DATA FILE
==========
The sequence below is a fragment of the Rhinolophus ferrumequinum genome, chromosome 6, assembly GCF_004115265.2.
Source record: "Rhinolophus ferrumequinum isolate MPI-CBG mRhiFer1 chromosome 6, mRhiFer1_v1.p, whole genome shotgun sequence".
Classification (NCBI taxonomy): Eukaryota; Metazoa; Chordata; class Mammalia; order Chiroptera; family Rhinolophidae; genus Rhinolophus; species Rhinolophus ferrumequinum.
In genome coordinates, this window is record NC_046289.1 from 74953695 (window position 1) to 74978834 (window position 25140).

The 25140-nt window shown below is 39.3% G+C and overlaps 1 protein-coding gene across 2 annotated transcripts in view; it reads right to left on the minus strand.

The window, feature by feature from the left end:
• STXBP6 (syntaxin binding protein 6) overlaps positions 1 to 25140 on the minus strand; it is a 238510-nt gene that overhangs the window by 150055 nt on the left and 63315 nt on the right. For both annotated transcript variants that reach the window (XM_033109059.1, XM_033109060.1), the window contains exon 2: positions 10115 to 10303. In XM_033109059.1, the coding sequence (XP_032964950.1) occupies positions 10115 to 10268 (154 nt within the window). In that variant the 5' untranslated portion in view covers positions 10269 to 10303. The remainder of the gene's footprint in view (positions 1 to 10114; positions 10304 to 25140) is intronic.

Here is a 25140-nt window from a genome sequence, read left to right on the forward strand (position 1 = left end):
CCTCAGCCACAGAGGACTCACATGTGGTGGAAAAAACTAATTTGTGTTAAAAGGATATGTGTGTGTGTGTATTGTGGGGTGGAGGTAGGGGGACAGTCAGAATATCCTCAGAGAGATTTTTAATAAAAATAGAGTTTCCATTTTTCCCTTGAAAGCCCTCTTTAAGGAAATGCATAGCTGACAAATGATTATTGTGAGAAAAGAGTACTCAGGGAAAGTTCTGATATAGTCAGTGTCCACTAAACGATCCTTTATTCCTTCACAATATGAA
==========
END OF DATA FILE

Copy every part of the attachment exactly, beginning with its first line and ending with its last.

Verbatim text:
The sequence below is a fragment of the Rhinolophus ferrumequinum genome, chromosome 6, assembly GCF_004115265.2.
Source record: "Rhinolophus ferrumequinum isolate MPI-CBG mRhiFer1 chromosome 6, mRhiFer1_v1.p, whole genome shotgun sequence".
Classification (NCBI taxonomy): Eukaryota; Metazoa; Chordata; class Mammalia; order Chiroptera; family Rhinolophidae; genus Rhinolophus; species Rhinolophus ferrumequinum.
In genome coordinates, this window is record NC_046289.1 from 74953695 (window position 1) to 74978834 (window position 25140).

The 25140-nt window shown below is 39.3% G+C and overlaps 1 protein-coding gene across 2 annotated transcripts in view; it reads right to left on the minus strand.

The window, feature by feature from the left end:
• STXBP6 (syntaxin binding protein 6) overlaps positions 1 to 25140 on the minus strand; it is a 238510-nt gene that overhangs the window by 150055 nt on the left and 63315 nt on the right. For both annotated transcript variants that reach the window (XM_033109059.1, XM_033109060.1), the window contains exon 2: positions 10115 to 10303. In XM_033109059.1, the coding sequence (XP_032964950.1) occupies positions 10115 to 10268 (154 nt within the window). In that variant the 5' untranslated portion in view covers positions 10269 to 10303. The remainder of the gene's footprint in view (positions 1 to 10114; positions 10304 to 25140) is intronic.

Here is a 25140-nt window from a genome sequence, read left to right on the forward strand (position 1 = left end):
CCTCAGCCACAGAGGACTCACATGTGGTGGAAAAAACTAATTTGTGTTAAAAGGATATGTGTGTGTGTGTATTGTGGGGTGGAGGTAGGGGGACAGTCAGAATATCCTCAGAGAGATTTTTAATAAAAATAGAGTTTCCATTTTTCCCTTGAAAGCCCTCTTTAAGGAAATGCATAGCTGACAAATGATTATTGTGAGAAAAGAGTACTCAGGGAAAGTTCTGATATAGTCAGTGTCCACTAAACGATCCTTTATTCCTTCACAATATGAA